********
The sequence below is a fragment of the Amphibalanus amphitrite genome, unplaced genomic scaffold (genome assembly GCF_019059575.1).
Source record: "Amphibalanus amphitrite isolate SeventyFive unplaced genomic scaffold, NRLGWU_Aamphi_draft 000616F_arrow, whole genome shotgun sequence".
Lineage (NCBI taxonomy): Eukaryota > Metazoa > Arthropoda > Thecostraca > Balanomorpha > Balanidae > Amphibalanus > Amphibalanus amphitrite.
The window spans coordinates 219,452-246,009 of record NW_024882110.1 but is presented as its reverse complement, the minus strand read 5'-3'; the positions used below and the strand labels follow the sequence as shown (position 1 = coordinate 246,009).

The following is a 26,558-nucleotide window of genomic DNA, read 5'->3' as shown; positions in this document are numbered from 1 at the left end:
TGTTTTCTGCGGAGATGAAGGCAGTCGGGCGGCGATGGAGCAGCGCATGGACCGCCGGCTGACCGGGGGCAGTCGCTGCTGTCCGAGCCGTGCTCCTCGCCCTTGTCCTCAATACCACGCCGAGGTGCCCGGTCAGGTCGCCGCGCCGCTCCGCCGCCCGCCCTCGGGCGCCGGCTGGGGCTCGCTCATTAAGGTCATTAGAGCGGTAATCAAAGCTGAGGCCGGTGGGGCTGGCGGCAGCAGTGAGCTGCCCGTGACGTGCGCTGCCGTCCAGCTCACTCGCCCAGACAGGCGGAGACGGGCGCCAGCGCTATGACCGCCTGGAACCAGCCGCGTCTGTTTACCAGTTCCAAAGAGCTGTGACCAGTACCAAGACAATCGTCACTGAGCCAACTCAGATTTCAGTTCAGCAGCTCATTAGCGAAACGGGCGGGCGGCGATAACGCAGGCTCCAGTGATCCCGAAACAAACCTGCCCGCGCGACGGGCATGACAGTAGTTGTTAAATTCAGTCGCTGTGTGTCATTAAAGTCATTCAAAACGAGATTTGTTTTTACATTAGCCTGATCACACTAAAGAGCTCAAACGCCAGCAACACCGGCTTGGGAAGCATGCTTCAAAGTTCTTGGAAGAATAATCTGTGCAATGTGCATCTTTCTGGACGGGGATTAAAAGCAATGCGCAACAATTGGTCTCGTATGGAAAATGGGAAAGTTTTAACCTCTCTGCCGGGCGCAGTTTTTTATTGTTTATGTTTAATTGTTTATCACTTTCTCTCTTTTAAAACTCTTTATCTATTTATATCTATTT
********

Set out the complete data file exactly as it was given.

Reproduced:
The sequence below is a fragment of the Amphibalanus amphitrite genome, unplaced genomic scaffold (genome assembly GCF_019059575.1).
Source record: "Amphibalanus amphitrite isolate SeventyFive unplaced genomic scaffold, NRLGWU_Aamphi_draft 000616F_arrow, whole genome shotgun sequence".
Lineage (NCBI taxonomy): Eukaryota > Metazoa > Arthropoda > Thecostraca > Balanomorpha > Balanidae > Amphibalanus > Amphibalanus amphitrite.
The window spans coordinates 219,452-246,009 of record NW_024882110.1 but is presented as its reverse complement, the minus strand read 5'-3'; the positions used below and the strand labels follow the sequence as shown (position 1 = coordinate 246,009).

The following is a 26,558-nucleotide window of genomic DNA, read 5'->3' as shown; positions in this document are numbered from 1 at the left end:
TGTTTTCTGCGGAGATGAAGGCAGTCGGGCGGCGATGGAGCAGCGCATGGACCGCCGGCTGACCGGGGGCAGTCGCTGCTGTCCGAGCCGTGCTCCTCGCCCTTGTCCTCAATACCACGCCGAGGTGCCCGGTCAGGTCGCCGCGCCGCTCCGCCGCCCGCCCTCGGGCGCCGGCTGGGGCTCGCTCATTAAGGTCATTAGAGCGGTAATCAAAGCTGAGGCCGGTGGGGCTGGCGGCAGCAGTGAGCTGCCCGTGACGTGCGCTGCCGTCCAGCTCACTCGCCCAGACAGGCGGAGACGGGCGCCAGCGCTATGACCGCCTGGAACCAGCCGCGTCTGTTTACCAGTTCCAAAGAGCTGTGACCAGTACCAAGACAATCGTCACTGAGCCAACTCAGATTTCAGTTCAGCAGCTCATTAGCGAAACGGGCGGGCGGCGATAACGCAGGCTCCAGTGATCCCGAAACAAACCTGCCCGCGCGACGGGCATGACAGTAGTTGTTAAATTCAGTCGCTGTGTGTCATTAAAGTCATTCAAAACGAGATTTGTTTTTACATTAGCCTGATCACACTAAAGAGCTCAAACGCCAGCAACACCGGCTTGGGAAGCATGCTTCAAAGTTCTTGGAAGAATAATCTGTGCAATGTGCATCTTTCTGGACGGGGATTAAAAGCAATGCGCAACAATTGGTCTCGTATGGAAAATGGGAAAGTTTTAACCTCTCTGCCGGGCGCAGTTTTTTATTGTTTATGTTTAATTGTTTATCACTTTCTCTCTTTTAAAACTCTTTATCTATTTATATCTATTT